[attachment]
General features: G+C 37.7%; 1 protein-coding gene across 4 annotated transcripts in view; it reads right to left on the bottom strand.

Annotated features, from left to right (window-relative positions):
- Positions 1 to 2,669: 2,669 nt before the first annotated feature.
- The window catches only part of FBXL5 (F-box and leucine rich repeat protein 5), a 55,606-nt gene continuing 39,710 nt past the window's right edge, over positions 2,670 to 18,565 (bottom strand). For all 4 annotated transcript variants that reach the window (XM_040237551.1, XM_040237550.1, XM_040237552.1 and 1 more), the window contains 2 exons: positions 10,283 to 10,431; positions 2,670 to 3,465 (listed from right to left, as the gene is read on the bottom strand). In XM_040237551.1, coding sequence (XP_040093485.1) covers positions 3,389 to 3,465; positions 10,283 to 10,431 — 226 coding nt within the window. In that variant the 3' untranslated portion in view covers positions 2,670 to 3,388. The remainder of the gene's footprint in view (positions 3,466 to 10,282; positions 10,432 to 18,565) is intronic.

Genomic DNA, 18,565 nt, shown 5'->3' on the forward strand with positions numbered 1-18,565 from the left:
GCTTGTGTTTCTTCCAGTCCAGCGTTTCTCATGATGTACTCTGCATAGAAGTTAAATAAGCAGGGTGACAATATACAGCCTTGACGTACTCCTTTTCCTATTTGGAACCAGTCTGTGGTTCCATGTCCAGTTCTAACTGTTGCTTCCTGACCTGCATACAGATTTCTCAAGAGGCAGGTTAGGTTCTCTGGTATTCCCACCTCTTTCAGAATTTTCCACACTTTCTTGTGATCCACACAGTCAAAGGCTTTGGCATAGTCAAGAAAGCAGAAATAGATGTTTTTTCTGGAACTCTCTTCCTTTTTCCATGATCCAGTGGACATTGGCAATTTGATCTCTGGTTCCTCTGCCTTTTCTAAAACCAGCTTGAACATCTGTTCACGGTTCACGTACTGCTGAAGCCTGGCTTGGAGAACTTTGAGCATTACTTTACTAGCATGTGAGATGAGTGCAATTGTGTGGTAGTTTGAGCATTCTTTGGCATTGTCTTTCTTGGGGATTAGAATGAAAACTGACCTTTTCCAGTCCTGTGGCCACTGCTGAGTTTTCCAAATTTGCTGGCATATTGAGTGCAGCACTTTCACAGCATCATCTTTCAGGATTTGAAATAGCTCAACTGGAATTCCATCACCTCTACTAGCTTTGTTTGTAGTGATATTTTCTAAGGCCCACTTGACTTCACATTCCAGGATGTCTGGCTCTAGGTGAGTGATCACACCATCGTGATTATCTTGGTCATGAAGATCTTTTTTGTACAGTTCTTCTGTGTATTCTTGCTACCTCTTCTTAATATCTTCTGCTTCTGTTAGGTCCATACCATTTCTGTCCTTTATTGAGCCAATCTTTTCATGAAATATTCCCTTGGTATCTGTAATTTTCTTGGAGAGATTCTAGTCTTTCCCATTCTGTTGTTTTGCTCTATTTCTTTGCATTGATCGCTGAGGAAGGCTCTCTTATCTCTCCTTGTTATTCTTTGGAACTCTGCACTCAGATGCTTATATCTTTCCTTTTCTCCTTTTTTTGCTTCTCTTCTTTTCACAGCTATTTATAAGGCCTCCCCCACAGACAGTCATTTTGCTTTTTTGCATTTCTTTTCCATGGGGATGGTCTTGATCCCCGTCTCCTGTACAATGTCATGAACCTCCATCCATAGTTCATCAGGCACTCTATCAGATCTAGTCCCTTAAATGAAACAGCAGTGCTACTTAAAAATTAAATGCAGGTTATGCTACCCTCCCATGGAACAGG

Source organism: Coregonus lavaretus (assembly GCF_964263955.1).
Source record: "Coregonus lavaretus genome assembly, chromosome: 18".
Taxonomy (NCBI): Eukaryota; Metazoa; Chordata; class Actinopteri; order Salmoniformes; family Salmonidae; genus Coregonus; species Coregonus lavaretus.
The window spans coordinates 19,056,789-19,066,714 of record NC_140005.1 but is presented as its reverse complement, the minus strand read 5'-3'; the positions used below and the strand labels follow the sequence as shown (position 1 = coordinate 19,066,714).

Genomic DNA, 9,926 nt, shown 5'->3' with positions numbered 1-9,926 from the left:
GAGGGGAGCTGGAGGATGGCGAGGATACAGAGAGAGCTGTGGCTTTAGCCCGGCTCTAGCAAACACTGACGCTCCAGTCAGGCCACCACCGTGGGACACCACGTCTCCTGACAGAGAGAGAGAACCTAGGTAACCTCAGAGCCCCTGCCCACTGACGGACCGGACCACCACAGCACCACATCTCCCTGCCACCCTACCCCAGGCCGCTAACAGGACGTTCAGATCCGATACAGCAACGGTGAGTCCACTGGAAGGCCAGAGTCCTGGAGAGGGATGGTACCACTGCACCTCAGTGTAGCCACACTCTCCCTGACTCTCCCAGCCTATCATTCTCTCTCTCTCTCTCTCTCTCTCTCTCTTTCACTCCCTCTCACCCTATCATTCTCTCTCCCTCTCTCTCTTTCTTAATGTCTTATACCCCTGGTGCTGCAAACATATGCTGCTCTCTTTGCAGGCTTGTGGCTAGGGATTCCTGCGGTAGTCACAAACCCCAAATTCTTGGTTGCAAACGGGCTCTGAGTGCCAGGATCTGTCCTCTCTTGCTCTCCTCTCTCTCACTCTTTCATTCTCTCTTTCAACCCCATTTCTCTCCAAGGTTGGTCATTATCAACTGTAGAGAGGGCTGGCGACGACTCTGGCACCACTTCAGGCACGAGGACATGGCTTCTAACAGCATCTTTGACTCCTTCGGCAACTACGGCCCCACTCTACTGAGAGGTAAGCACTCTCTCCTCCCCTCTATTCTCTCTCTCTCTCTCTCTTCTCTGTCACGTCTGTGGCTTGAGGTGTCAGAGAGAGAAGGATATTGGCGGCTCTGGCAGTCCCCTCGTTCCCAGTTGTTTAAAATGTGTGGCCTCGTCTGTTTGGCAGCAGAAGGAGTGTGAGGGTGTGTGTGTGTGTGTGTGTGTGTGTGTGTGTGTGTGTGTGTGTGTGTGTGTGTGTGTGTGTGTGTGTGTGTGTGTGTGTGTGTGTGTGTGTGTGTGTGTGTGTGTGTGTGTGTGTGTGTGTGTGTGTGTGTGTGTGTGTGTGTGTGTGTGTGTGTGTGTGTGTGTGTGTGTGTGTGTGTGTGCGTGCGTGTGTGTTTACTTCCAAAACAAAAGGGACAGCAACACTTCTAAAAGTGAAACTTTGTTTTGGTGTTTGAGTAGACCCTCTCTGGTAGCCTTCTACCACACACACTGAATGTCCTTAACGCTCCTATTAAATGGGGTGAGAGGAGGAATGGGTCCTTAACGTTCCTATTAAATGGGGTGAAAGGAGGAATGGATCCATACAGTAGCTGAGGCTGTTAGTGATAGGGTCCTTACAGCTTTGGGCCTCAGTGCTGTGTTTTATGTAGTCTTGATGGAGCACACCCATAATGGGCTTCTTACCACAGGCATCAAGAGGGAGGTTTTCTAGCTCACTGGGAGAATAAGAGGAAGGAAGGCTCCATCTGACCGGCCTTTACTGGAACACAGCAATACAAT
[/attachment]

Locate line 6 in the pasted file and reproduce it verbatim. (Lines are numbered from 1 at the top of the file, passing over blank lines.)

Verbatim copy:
GCTTGTGTTTCTTCCAGTCCAGCGTTTCTCATGATGTACTCTGCATAGAAGTTAAATAAGCAGGGTGACAATATACAGCCTTGACGTACTCCTTTTCCTATTTGGAACCAGTCTGTGGTTCCATGTCCAGTTCTAACTGTTGCTTCCTGACCTGCATACAGATTTCTCAAGAGGCAGGTTAGGTTCTCTGGTATTCCCACCTCTTTCAGAATTTTCCACACTTTCTTGTGATCCACACAGTCAAAGGCTTTGGCATAGTCAAGAAAGCAGAAATAGATGTTTTTTCTGGAACTCTCTTCCTTTTTCCATGATCCAGTGGACATTGGCAATTTGATCTCTGGTTCCTCTGCCTTTTCTAAAACCAGCTTGAACATCTGTTCACGGTTCACGTACTGCTGAAGCCTGGCTTGGAGAACTTTGAGCATTACTTTACTAGCATGTGAGATGAGTGCAATTGTGTGGTAGTTTGAGCATTCTTTGGCATTGTCTTTCTTGGGGATTAGAATGAAAACTGACCTTTTCCAGTCCTGTGGCCACTGCTGAGTTTTCCAAATTTGCTGGCATATTGAGTGCAGCACTTTCACAGCATCATCTTTCAGGATTTGAAATAGCTCAACTGGAATTCCATCACCTCTACTAGCTTTGTTTGTAGTGATATTTTCTAAGGCCCACTTGACTTCACATTCCAGGATGTCTGGCTCTAGGTGAGTGATCACACCATCGTGATTATCTTGGTCATGAAGATCTTTTTTGTACAGTTCTTCTGTGTATTCTTGCTACCTCTTCTTAATATCTTCTGCTTCTGTTAGGTCCATACCATTTCTGTCCTTTATTGAGCCAATCTTTTCATGAAATATTCCCTTGGTATCTGTAATTTTCTTGGAGAGATTCTAGTCTTTCCCATTCTGTTGTTTTGCTCTATTTCTTTGCATTGATCGCTGAGGAAGGCTCTCTTATCTCTCCTTGTTATTCTTTGGAACTCTGCACTCAGATGCTTATATCTTTCCTTTTCTCCTTTTTTTGCTTCTCTTCTTTTCACAGCTATTTATAAGGCCTCCCCCACAGACAGTCATTTTGCTTTTTTGCATTTCTTTTCCATGGGGATGGTCTTGATCCCCGTCTCCTGTACAATGTCATGAACCTCCATCCATAGTTCATCAGGCACTCTATCAGATCTAGTCCCTTAAATGAAACAGCAGTGCTACTTAAAAATTAAATGCAGGTTATGCTACCCTCCCATGGAACAGG